With the availability of the Internet, virtual machines, and cloud storage, the virtual office is on the rise. More and more companies are allowing their employees to work from their home or another location. This is a huge trust issue and can also save a company overhead. For jobs that don’t require a lot of face time, this could be a legitimate solution for people who have family responsibilities, want to work part-time, or use it as a reward for those that have earned your trust and continue to produce results.
8. Send employees to a conference
Here’s another way to let specific people know that you trust them and believe in them. Send them to a conference. What’s better? Let them pick a conference themselves. Final approval is up to you, but what if it’s a conference on personal growth, spirituality, or something that doesn’t pertain to business? If it’s something that they want to do and the budget allows, why not? A happy employee is a productive employee, and what better way to let them know you trust them than to allow them space to develop personally as well as professionally. Don’t have the budget to send them? Allow them time off with pay to go anyway.
9. Provide ample space and time to work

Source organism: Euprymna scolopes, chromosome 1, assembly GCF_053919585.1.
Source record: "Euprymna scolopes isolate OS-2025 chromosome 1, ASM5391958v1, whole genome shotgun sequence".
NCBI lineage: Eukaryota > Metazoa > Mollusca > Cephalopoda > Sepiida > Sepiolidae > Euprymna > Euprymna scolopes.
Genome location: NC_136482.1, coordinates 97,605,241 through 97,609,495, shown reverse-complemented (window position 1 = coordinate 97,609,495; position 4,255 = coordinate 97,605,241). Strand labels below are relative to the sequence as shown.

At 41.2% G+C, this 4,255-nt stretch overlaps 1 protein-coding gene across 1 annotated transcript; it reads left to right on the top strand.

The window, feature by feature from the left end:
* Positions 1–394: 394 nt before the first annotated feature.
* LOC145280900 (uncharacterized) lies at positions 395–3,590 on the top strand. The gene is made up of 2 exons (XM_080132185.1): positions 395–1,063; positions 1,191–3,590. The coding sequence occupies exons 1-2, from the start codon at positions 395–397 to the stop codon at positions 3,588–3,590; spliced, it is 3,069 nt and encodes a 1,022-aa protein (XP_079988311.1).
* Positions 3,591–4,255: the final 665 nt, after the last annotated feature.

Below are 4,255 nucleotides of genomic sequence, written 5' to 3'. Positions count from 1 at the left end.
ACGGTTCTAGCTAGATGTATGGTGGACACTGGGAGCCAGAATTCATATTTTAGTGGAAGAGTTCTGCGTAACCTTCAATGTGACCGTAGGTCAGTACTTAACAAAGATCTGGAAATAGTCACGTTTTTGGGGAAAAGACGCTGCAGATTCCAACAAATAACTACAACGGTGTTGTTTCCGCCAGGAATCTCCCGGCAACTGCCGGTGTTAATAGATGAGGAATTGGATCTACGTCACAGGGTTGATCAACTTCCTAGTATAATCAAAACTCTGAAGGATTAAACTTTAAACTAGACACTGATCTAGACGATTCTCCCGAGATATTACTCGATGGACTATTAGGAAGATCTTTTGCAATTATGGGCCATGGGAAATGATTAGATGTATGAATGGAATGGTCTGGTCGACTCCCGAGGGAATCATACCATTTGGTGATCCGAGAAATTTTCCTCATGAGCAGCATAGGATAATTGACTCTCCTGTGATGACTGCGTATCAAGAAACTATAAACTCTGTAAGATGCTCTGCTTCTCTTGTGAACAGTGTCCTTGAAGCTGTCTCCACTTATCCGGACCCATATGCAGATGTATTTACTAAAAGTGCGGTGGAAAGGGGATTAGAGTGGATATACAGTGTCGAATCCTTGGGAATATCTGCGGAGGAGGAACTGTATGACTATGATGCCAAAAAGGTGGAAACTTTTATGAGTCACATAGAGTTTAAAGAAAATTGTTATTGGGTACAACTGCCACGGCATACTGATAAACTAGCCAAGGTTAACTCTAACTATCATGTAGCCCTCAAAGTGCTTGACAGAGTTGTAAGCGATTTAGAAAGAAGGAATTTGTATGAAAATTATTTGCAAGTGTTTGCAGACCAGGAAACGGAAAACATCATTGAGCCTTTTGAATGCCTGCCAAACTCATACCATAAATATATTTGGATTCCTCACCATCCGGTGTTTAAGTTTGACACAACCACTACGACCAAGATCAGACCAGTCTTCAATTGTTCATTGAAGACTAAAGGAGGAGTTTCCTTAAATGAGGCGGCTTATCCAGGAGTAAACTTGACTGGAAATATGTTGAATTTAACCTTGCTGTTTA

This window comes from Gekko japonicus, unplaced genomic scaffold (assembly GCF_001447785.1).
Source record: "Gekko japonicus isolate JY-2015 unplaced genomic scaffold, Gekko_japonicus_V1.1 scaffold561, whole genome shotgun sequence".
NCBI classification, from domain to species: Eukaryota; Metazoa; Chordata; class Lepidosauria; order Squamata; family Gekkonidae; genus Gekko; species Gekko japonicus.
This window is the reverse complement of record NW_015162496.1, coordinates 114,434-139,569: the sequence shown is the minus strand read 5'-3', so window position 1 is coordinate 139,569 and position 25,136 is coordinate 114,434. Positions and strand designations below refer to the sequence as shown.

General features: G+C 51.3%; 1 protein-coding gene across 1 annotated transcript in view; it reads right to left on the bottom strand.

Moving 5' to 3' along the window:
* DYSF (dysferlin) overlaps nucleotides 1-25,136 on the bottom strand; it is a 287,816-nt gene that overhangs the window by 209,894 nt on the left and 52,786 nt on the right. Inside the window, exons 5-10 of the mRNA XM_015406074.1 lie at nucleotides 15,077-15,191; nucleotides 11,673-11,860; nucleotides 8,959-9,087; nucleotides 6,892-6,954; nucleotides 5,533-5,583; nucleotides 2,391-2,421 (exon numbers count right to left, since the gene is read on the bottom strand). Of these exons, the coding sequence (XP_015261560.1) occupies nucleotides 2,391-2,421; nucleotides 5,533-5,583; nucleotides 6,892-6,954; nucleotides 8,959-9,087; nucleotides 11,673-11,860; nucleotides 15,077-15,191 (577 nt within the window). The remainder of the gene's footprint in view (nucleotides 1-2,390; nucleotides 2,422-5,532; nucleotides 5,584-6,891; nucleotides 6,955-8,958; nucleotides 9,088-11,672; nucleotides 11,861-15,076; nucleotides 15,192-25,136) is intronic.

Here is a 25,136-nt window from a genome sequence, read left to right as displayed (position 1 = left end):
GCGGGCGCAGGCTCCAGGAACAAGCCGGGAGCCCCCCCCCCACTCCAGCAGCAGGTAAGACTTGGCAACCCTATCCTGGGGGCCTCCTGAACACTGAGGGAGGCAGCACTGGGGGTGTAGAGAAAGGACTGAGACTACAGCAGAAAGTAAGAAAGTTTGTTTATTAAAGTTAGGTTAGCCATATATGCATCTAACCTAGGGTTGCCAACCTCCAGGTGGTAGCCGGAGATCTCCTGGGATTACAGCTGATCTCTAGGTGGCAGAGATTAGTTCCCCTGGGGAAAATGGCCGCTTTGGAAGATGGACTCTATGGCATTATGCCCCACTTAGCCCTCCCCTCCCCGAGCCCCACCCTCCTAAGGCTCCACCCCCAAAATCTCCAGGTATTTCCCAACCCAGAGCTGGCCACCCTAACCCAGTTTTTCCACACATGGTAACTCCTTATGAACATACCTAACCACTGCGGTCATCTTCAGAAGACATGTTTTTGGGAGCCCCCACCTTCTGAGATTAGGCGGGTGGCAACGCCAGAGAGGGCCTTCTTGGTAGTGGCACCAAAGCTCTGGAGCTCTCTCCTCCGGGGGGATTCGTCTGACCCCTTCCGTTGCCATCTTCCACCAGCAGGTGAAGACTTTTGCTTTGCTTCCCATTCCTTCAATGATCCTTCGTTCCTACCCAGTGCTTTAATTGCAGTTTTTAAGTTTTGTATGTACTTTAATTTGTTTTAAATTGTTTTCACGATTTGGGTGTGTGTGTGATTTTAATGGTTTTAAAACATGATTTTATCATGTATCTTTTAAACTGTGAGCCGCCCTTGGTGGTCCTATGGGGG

No, I’m not talking about Fringe or the space-time continuum (might make for another interesting post, though). Wherever there are bosses, there are those who have a tendency to hover. I’ve been on the receiving end of that and it’s no fun. If you’ve hired someone, give them room to work (and breathe). No one likes a boss who micromanages them. As a former boss of mine used to say, “There are a million ways to wash the dishes.” Meaning, she did not care how we got our job done as long as we got it done. You might have a member of your team who does not do a project in the way or the time that you would. So what? Now, there’s a problem if things don’t get done at all. I realize that. But if they are working and the end product works, then does it really matter how?
10. Ask opinions
I believe that this is probably one of the under-utilized tools of leadership. Ask other’s opinions – especially those that work for you. People astound me at how creative they are, but no one ever notices. Why? Because hardly any one asks them for their opinion. Lead a brainstorming session with your team. Better yet, visit with your workers one by one. See their eyes sparkle. See their chest puff out. If that doesn’t say, “I trust you,” I don’t know what will.
11. Listen to suggestions
This suggestion (see what I did there) goes hand-in-hand with #10 above. Just asking someone’s opinion doesn’t mean a thing if you’re not engaged in really listening and trying to understand who you’re talking to. What’s behind their suggestion? What motivates them to work and be part of the team (the answers might surprise you)?